Wednesday, 25 May 2016

Disaster Strikes

Well. it's been a somewhat painful week. 

Went to a film festival at Juru Park, which is right up on top of a hill in Gikondo, looking out across Kigali. It's a beautiful place. I went last year, and this year Jo took over helping to manage it.

It started out lovely. Lots of activities for the kids and acrobatic displays.

I took some blankets and we spread them out on the grass. Everybody I know was there: Paul, Isaac, Lan and Nadine (two of Cindy's friends from the night before, looking just as hungover as I was), Khaze, Maia, Jo, Sande and a wonderful surprise turn up by Maja and Vincent. It was wonderful - blankets full of friendship. We didn't actually see a single film at the film festival, we were too busy quaffing beer and watching the sunset.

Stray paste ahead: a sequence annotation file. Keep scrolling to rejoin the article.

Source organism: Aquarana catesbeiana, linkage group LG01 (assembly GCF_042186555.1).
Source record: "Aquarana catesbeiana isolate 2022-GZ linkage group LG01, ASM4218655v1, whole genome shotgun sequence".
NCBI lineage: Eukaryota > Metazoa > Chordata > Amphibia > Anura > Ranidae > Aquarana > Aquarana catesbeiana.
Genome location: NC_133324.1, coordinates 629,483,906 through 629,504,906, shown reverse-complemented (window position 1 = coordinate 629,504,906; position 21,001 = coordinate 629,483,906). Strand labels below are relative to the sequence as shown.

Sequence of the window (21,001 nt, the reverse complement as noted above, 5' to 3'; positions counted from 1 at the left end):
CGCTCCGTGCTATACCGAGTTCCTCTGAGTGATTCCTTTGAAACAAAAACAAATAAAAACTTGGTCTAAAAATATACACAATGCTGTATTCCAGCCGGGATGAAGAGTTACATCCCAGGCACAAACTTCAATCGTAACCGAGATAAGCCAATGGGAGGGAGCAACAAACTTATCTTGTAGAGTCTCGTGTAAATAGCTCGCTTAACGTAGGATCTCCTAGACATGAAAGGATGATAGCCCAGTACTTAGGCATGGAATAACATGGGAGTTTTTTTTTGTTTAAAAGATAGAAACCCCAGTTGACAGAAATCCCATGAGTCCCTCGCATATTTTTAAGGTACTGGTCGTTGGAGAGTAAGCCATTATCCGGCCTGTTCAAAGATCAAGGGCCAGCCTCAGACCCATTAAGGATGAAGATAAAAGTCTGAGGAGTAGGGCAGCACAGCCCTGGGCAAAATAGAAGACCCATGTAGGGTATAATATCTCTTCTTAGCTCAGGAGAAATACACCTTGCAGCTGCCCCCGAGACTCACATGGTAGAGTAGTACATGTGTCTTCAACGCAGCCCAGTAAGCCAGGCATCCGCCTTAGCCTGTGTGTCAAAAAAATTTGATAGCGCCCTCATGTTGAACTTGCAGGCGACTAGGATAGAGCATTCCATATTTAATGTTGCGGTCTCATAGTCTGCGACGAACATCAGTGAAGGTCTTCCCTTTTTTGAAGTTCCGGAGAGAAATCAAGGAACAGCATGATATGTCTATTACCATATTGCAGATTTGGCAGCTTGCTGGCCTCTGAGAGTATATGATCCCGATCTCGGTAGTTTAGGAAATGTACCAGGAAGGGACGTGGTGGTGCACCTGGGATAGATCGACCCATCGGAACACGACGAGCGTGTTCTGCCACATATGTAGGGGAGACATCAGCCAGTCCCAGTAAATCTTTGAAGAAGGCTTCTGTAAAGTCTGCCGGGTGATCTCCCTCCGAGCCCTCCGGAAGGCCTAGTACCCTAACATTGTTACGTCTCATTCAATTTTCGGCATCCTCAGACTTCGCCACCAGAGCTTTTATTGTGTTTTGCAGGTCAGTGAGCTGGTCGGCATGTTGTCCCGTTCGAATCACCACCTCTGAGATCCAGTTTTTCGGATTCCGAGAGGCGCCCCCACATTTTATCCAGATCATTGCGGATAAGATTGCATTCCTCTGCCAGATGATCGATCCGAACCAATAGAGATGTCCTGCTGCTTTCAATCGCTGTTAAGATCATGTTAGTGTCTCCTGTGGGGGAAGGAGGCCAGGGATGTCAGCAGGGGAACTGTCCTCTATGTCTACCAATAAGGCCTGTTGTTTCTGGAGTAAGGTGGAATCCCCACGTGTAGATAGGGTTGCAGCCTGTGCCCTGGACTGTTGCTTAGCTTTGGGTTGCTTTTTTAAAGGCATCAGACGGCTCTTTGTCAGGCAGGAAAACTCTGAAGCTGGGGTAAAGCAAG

Daylight gave way to firelight as we found a secluded spot. Take note of this fire, it features heavily later on. 

It was such a good night. We drank, ordered a shisha pipe, laughed - just Paul, Isaac, Khaze, Vincent, Maja and myself, away from the crowds. 

All The Girls Together: Khaze, Maya and Me
L-R: Maya, Isaac, Paul, Me + Vincent behind.
Me, Maya, Vincent and Khaze
Me & Isaac

We spent about four hours just hanging out in our own private camp before it was invaded by intore dancers and those who had actually been watching the films.

Some of us joined in the dancing, making a procession around the fire. Then, unfortunately, disaster struck. I lost my footing and put my hand down to cushion my fall - right into the fire.

Maya was standing next to me and pulled me up quickly, but the damage was already done.